When my Dad was diagnosed with brain cancer I quit my job to help support him and my family. He died 7 months later. For the 6 months after that I helped my I helped my Mom stabilize and get back on her feet. It’s an understatement to say this process took a lot out of me. When I returned to work I discovered they I no longer knew how to have a “normal” life. My internal compass which had always lead me in the right direction was broken. How could I find meaning in the daily chores of life after what I had been through? How could I come to terms with the emotional rollercoaster of the last year of my life?
Depression and confusion came in and out of my life like the rising and falling tides of the ocean. I didn’t know what current water level but knew that it was impacting my every move. I took my first course within a month of my Dad dying but didn’t commit to a daily practice until returning full time to work. It was hard, isolating, and humbling but my practice was the only thing that I knew was pointing my life in a direction I was happy with.
As my awareness of sensations became deeper I started becoming more aware of my moods. I noticed what activities were helping me come out of depression and what activities were pulling me deeper into depression. Just like the tides, most of the time I’m oblivious to how my choices are impacting my mood, but every once in a while I pick up another clue. Completing projects at work makes me feel good. Staying at home alone for a little while feels good but if it’s too long it becomes bad. Playing free cell on my computer is neutral. Watching too many movies is bad. Eating junk food is bad.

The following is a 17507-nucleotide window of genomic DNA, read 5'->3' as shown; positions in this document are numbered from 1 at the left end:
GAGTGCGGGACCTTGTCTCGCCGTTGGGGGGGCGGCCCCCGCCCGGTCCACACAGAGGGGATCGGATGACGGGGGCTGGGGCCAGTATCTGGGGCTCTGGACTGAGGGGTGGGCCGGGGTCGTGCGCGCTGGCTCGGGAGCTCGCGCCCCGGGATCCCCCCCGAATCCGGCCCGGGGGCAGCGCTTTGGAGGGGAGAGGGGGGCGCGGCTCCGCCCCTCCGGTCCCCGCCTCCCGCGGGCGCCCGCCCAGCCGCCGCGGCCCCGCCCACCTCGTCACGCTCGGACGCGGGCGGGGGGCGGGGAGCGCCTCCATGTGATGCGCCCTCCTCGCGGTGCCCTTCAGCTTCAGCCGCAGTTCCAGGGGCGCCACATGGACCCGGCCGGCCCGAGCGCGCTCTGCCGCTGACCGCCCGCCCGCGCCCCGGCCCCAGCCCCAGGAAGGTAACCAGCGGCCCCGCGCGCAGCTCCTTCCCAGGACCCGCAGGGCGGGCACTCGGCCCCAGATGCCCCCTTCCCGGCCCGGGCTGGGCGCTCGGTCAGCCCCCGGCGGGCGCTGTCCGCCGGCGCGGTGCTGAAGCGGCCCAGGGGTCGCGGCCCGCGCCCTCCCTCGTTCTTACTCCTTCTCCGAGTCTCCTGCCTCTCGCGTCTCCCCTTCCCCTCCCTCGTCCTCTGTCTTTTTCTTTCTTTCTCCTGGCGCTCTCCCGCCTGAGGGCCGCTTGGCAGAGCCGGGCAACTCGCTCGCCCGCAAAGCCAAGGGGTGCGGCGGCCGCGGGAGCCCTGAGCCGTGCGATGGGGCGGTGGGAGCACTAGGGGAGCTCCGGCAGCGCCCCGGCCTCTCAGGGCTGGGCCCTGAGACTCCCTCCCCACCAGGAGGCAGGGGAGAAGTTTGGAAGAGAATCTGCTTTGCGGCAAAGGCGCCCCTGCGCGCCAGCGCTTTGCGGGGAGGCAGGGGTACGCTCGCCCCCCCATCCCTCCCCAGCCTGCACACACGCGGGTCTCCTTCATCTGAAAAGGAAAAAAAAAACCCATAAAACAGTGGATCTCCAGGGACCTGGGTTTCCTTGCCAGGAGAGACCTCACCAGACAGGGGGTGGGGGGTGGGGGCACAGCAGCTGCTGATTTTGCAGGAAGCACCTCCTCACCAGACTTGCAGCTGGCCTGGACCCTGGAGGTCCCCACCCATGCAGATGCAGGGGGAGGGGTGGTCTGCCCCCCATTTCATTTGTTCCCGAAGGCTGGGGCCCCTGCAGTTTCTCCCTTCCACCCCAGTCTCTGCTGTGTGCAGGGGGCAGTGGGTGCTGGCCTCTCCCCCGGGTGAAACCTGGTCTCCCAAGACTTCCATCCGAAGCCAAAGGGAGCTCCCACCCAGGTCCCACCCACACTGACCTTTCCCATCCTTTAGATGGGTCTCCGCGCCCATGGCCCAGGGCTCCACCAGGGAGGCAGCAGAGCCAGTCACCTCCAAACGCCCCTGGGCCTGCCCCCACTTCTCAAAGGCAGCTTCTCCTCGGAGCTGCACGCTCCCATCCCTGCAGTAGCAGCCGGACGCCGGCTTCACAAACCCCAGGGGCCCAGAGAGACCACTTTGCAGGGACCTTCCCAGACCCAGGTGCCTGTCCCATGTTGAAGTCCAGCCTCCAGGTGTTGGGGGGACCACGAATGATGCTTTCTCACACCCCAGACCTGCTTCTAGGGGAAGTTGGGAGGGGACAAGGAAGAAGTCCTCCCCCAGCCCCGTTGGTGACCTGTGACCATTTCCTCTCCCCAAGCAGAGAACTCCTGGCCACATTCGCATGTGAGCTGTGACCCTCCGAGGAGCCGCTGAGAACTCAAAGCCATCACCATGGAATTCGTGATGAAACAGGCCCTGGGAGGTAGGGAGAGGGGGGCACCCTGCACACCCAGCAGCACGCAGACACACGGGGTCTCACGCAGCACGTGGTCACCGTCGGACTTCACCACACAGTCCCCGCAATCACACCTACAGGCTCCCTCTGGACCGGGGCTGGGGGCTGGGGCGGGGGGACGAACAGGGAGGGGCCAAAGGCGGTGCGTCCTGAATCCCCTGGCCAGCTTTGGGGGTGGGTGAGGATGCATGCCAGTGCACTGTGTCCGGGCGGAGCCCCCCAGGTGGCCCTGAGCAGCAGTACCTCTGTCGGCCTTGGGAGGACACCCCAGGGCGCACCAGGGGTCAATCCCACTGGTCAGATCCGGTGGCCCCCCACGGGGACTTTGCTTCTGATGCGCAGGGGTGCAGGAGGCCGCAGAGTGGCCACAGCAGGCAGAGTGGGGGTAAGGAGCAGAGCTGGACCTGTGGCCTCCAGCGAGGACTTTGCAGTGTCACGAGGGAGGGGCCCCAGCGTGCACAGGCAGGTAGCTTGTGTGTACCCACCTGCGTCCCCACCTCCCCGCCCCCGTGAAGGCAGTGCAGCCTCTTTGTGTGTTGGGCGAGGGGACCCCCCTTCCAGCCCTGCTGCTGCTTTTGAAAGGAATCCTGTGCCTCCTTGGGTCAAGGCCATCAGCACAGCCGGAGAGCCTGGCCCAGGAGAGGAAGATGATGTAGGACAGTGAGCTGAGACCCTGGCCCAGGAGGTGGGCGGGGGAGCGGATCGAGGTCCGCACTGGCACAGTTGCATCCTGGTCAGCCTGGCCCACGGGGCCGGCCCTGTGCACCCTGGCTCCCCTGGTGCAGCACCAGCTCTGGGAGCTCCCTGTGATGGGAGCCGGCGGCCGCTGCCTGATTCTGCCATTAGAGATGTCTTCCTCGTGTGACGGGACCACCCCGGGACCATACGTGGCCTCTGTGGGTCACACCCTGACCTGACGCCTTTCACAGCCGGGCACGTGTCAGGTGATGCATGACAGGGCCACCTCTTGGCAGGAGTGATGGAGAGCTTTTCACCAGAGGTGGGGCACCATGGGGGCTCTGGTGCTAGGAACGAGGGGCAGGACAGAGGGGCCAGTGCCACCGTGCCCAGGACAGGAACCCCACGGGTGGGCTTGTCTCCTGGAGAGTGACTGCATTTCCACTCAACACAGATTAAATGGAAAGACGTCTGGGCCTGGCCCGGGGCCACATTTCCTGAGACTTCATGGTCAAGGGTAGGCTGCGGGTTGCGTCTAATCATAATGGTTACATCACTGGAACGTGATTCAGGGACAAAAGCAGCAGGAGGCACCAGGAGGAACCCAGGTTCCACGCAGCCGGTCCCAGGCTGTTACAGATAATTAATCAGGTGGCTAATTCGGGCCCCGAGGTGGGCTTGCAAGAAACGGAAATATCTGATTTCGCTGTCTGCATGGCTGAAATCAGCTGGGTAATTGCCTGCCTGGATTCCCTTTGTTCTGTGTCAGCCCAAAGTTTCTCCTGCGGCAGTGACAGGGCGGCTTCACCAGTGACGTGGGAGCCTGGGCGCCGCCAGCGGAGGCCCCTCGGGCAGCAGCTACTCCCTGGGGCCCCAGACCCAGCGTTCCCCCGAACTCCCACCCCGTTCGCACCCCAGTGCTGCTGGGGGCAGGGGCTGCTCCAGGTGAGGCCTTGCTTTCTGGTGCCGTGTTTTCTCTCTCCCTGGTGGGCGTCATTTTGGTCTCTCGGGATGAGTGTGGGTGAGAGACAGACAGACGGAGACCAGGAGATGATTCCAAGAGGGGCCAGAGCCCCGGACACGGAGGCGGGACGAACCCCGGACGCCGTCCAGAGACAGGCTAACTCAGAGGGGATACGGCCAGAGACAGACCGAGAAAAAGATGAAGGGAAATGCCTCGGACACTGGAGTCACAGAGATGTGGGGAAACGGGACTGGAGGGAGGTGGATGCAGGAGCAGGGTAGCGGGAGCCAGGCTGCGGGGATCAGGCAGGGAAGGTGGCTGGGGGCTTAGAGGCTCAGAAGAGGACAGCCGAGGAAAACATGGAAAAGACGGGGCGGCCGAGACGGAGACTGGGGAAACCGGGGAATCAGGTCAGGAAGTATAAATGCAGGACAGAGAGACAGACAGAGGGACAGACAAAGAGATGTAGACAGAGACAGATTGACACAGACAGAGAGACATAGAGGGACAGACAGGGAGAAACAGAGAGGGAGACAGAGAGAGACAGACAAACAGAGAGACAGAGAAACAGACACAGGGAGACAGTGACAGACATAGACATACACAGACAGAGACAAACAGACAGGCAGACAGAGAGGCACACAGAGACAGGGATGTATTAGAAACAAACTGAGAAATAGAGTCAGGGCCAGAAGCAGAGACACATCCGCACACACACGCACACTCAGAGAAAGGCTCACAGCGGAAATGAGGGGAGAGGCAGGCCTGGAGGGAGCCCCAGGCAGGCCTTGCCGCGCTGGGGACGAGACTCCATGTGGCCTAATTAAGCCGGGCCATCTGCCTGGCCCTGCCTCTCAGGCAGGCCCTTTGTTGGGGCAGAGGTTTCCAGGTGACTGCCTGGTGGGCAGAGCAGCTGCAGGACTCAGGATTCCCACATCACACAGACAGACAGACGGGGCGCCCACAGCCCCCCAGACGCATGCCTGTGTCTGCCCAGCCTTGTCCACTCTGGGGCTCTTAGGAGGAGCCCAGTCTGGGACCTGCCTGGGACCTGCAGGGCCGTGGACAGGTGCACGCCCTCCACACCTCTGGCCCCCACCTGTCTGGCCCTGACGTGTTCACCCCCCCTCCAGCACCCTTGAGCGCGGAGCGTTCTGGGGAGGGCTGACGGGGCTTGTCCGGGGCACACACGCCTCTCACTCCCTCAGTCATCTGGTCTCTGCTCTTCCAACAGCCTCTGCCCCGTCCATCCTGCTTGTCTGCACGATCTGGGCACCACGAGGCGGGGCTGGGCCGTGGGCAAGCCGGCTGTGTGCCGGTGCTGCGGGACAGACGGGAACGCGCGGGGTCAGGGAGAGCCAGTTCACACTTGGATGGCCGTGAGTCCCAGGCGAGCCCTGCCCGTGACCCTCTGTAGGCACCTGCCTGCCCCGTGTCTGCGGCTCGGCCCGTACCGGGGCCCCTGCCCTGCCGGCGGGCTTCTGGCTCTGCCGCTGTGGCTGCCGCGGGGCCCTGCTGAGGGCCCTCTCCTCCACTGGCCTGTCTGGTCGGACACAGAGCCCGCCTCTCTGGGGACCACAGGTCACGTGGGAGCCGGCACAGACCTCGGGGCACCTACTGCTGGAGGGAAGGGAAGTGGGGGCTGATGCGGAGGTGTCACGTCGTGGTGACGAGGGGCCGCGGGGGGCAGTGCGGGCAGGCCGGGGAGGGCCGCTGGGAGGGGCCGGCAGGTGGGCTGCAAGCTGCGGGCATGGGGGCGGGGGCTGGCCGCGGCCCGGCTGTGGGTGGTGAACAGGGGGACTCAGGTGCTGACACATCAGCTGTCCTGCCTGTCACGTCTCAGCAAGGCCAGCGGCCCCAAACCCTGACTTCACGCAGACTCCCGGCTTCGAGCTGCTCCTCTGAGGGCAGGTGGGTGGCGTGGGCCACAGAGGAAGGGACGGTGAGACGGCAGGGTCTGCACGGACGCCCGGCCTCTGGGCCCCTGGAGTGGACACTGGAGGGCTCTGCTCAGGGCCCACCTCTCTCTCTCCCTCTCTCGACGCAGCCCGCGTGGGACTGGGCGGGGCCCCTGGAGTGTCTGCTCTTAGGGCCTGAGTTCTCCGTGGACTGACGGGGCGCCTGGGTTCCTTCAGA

Sometimes I felt bad and didn’t want to be cheered up. I didn’t want people to force me out of the place I was in. Sometimes I did unhealthy things because they matched how I felt. I ate a lot of ice cream and pizza. It was good to let myself be where I was, but it was also important to be working on moving forward. Vipassana was the right tool at the right time in my life.
Practicing Vipassana is especially hard when you know that your pillow time is going to confront you with unpleasant, depressing, and painful sensations but it was only revealing the truth of where I was and I knew it. In order to get back to a place in life that I could be excited about I couldn’t hide or go around these feeling. I needed to go right through them.
I’m back in a genuinely healthy place and I’ve got Vipassana to thank for it. Hopefully this post gives others the confidence to sit on their pillow even when they expect that it’s not going to be pleasant.